Slowing the clock on produce to reduce food waste
(NewsNation) — Food producers face myriad obstacles — supply chain issues, climate change, rising inflation — but particularly for fruits and vegetables, time is working against them. A Chicago-based company is trying to buy consumers more time to enjoy their produce while also cutting down on food waste.
Hazel Technologies is a startup company that develops products to slow the spoiling process, meaning fresher food for the consumer. Produce treated with Hazel has a 40% increase in shelf life compared to untreated fruit, reducing food waste and carbon emissions, according to Adam Preslar, chief technology officer at Hazel.
The solutions Hazel promises are especially attractive as war, high costs, extreme weather and other factors take an increasing toll on the global food ecosystem. In the U.S. alone, 30% to 40% of the food supply is wasted, and food waste is the single largest contributor to local landfills, according to the FDA.
“Our food system as a planet needs more solutions to be able to have coverage,” Preslar said. “That all connects as part of the journey of making a worldwide food system.”
Complex science, simple solution
Green stems are a key mark of fresh grapes, and that’s what grocers like Patricio Mendoza look for.
Mendoza works for the produce company Oppy, importing fruit from all over the world into U.S. grocery stores. He said the Hazel technology extends the shelf life of their grapes up to three weeks, compared to fruit without any treatment.
Those extra weeks may help farmers and distributors weather uncertain shipping times and reduce the amount of wasted produce.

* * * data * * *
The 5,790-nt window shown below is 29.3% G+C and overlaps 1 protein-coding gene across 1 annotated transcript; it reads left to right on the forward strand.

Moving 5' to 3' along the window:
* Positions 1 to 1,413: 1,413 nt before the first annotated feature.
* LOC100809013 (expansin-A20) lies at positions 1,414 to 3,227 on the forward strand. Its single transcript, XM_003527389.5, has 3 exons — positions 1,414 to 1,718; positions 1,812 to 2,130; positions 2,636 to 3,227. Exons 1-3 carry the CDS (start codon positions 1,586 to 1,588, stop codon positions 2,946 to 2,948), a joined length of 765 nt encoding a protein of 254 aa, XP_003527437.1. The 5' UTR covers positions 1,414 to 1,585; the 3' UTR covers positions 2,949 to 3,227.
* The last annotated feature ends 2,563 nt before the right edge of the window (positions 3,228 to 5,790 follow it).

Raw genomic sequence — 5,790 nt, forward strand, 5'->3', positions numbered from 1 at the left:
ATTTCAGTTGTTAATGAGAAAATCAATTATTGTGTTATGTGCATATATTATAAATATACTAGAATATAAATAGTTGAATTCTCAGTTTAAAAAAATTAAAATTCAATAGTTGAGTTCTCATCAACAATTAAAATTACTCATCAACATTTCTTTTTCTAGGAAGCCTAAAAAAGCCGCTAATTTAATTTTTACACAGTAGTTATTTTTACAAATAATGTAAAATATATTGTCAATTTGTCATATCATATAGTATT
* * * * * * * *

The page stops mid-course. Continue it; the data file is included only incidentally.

“What our growers are facing now, every year it’s more difficult to produce fruit,” Mendoza said. “Climate change, labor, lack of technology — the cost of that is a shorter period of life.”
Hazel’s solution: small packets, dropped into the packaging of produce, slowly releasing anti-aging chemicals for up to three weeks. The exact dosages of those chemicals change depending on the fruit. The company website says all are food-safe and regulated by the U.S. Food and Drug Association.
Compared to other products that extend shelf life, which can require large equipment, high overhead costs and new training, the ease of Hazel’s products is attracting many growers.
But while the conveyance is effortless, there are complex calculations that go into when and how these packets are used. The goal is often for the fruit to ripen within a day or two of the consumer buying it.
Hazel’s packets slow down produce’s natural maturation rate and fungal growth — both of which contribute to how fast a piece of fruit spoils.
Each fruit or vegetable comes with a list of other factors to consider. Kiwis coming from New Zealand will likely need more shipping time than cherries from Washington. Some fruit will halt aging when stored at freezing temperatures; others get freezer burn easily. And the decision to ship by air versus by sea has huge implications for not just the company’s bottom line, but the price tag the customer sees.